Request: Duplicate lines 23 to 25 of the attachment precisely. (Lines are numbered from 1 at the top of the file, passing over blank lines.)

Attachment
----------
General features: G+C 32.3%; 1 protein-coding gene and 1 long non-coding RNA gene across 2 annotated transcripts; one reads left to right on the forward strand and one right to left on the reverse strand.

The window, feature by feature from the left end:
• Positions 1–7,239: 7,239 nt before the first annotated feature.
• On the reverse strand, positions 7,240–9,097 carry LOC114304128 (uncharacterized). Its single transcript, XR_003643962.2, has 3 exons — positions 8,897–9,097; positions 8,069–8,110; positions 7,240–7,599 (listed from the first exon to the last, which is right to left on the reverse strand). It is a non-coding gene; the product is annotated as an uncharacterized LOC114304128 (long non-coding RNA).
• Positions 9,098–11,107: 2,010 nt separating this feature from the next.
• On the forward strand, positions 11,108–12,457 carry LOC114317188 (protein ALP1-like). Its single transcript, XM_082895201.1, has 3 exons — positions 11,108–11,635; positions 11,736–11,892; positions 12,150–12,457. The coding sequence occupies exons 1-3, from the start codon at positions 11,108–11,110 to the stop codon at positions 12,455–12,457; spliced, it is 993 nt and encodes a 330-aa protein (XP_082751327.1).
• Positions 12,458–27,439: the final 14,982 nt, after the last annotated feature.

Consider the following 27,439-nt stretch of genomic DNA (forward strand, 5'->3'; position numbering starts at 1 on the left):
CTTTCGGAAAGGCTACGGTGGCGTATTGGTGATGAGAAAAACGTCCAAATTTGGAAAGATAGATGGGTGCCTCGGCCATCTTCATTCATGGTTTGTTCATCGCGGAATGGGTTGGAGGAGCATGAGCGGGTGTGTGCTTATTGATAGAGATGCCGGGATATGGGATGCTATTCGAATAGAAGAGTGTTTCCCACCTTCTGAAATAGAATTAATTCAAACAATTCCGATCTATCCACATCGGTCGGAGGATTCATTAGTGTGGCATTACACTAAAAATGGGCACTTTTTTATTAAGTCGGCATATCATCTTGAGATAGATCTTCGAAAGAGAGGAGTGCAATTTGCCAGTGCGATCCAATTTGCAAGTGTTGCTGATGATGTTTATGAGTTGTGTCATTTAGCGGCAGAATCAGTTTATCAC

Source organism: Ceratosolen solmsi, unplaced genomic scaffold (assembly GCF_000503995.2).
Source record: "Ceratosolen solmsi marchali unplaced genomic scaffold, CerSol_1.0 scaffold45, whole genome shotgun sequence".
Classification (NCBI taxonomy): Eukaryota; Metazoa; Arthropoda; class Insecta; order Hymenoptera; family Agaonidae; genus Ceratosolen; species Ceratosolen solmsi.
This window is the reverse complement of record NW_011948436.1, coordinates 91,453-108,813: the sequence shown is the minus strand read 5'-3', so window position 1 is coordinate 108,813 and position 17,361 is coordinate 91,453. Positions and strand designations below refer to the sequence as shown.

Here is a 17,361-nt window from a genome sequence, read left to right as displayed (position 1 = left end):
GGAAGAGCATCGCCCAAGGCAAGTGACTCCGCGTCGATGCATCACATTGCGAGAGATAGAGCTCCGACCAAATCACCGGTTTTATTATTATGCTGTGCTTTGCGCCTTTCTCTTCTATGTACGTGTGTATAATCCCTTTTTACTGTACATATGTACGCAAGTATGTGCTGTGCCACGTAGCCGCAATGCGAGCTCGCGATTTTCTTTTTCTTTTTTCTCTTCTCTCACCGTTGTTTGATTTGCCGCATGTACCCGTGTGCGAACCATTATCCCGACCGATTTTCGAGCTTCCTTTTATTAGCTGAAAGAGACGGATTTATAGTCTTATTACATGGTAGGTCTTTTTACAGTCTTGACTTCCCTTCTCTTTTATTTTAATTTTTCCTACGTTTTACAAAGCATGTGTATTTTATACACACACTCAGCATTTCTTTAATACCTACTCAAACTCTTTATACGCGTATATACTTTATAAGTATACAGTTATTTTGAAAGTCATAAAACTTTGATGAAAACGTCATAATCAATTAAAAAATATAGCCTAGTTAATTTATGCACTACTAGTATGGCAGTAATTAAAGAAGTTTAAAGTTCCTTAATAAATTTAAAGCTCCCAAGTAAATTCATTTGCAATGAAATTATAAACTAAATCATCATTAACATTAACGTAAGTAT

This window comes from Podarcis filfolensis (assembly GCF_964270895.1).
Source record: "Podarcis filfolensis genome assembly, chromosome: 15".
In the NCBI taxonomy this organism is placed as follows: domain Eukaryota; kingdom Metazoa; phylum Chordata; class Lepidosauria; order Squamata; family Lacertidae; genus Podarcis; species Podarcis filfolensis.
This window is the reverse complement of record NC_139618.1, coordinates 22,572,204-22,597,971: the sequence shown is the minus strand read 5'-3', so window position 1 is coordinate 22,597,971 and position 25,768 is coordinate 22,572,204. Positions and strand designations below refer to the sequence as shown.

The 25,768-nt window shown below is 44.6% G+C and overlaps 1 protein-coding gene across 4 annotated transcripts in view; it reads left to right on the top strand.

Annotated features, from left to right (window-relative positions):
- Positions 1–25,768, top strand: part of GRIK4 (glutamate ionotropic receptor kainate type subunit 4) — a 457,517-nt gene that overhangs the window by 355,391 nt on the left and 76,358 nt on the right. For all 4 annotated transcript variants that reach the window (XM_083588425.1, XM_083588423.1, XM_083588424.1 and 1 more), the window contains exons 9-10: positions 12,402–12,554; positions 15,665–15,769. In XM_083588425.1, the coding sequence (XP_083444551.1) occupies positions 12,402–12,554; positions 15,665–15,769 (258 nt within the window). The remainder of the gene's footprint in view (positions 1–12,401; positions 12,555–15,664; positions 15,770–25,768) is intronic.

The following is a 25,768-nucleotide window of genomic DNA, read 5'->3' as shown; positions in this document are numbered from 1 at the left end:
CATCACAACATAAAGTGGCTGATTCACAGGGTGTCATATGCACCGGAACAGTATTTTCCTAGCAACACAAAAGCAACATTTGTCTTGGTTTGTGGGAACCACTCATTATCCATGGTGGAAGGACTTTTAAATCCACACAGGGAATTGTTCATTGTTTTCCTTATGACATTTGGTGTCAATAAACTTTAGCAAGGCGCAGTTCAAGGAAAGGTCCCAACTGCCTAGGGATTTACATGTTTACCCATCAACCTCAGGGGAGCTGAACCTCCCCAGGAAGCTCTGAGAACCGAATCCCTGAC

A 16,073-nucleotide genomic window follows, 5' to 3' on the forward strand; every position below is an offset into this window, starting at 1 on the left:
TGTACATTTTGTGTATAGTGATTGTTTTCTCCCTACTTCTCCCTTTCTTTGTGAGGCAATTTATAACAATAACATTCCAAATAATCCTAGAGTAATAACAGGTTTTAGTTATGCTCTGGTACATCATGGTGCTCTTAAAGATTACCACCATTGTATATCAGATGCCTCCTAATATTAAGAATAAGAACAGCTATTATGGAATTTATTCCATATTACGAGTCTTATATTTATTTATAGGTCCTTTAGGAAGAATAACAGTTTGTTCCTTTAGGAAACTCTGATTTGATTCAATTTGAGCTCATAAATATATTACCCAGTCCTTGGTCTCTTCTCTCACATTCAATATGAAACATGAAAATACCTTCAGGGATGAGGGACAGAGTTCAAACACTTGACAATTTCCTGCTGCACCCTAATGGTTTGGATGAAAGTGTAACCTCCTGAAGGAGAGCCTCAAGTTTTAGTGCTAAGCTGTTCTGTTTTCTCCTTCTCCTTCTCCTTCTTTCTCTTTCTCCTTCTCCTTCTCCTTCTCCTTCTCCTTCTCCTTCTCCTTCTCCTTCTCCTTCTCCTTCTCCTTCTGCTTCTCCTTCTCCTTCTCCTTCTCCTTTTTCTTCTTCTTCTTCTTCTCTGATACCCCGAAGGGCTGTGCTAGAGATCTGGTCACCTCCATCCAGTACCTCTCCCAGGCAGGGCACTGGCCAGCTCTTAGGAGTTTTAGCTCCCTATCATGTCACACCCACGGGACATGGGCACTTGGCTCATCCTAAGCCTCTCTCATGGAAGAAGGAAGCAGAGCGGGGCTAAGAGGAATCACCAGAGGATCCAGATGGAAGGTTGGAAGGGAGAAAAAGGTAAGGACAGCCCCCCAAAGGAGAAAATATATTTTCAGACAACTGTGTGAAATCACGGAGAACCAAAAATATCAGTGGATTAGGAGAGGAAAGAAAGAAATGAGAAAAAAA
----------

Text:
The following is a 25,768-nucleotide window of genomic DNA, read 5'->3' as shown; positions in this document are numbered from 1 at the left end:
CATCACAACATAAAGTGGCTGATTCACAGGGTGTCATATGCACCGGAACAGTATTTTCCTAGCAACACAAAAGCAACATTTGTCTTGGTTTGTGGGAACCACTCATTATCCATGGTGGAAGGACTTTTAAATCCACACAGGGAATTGTTCATTGTTTTCCTTATGACATTTGGTGTCAATAAACTTTAGCAAGGCGCAGTTCAAGGAAAGGTCCCAACTGCCTAGGGATTTACATGTTTACCCATCAACCTCAGGGGAGCTGAACCTCCCCAGGAAGCTCTGAGAACCGAATCCCTGAC

A 16,073-nucleotide genomic window follows, 5' to 3' on the forward strand; every position below is an offset into this window, starting at 1 on the left: